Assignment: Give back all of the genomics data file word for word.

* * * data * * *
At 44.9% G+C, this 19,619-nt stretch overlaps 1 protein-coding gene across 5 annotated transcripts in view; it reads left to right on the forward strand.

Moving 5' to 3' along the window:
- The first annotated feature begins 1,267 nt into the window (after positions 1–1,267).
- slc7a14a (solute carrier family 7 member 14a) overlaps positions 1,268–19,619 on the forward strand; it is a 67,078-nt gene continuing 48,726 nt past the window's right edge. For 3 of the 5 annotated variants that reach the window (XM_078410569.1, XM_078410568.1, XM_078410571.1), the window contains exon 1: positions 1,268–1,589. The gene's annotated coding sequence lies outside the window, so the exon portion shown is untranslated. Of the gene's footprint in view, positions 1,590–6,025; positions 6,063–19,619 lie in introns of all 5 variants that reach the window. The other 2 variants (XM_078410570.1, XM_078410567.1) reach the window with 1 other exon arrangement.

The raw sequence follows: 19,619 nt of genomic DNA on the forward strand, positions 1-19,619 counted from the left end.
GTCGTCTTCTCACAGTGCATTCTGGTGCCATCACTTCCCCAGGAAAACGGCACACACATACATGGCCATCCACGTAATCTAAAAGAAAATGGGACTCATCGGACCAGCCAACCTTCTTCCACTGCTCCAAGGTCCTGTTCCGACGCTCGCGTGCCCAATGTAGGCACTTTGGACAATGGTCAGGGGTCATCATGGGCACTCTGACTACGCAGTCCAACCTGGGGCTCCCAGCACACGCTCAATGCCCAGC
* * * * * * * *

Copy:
At 44.9% G+C, this 19,619-nt stretch overlaps 1 protein-coding gene across 5 annotated transcripts in view; it reads left to right on the forward strand.

Moving 5' to 3' along the window:
- The first annotated feature begins 1,267 nt into the window (after positions 1–1,267).
- slc7a14a (solute carrier family 7 member 14a) overlaps positions 1,268–19,619 on the forward strand; it is a 67,078-nt gene continuing 48,726 nt past the window's right edge. For 3 of the 5 annotated variants that reach the window (XM_078410569.1, XM_078410568.1, XM_078410571.1), the window contains exon 1: positions 1,268–1,589. The gene's annotated coding sequence lies outside the window, so the exon portion shown is untranslated. Of the gene's footprint in view, positions 1,590–6,025; positions 6,063–19,619 lie in introns of all 5 variants that reach the window. The other 2 variants (XM_078410570.1, XM_078410567.1) reach the window with 1 other exon arrangement.

The raw sequence follows: 19,619 nt of genomic DNA on the forward strand, positions 1-19,619 counted from the left end.
GTCGTCTTCTCACAGTGCATTCTGGTGCCATCACTTCCCCAGGAAAACGGCACACACATACATGGCCATCCACGTAATCTAAAAGAAAATGGGACTCATCGGACCAGCCAACCTTCTTCCACTGCTCCAAGGTCCTGTTCCGACGCTCGCGTGCCCAATGTAGGCACTTTGGACAATGGTCAGGGGTCATCATGGGCACTCTGACTACGCAGTCCAACCTGGGGCTCCCAGCACACGCTCAATGCCCAGC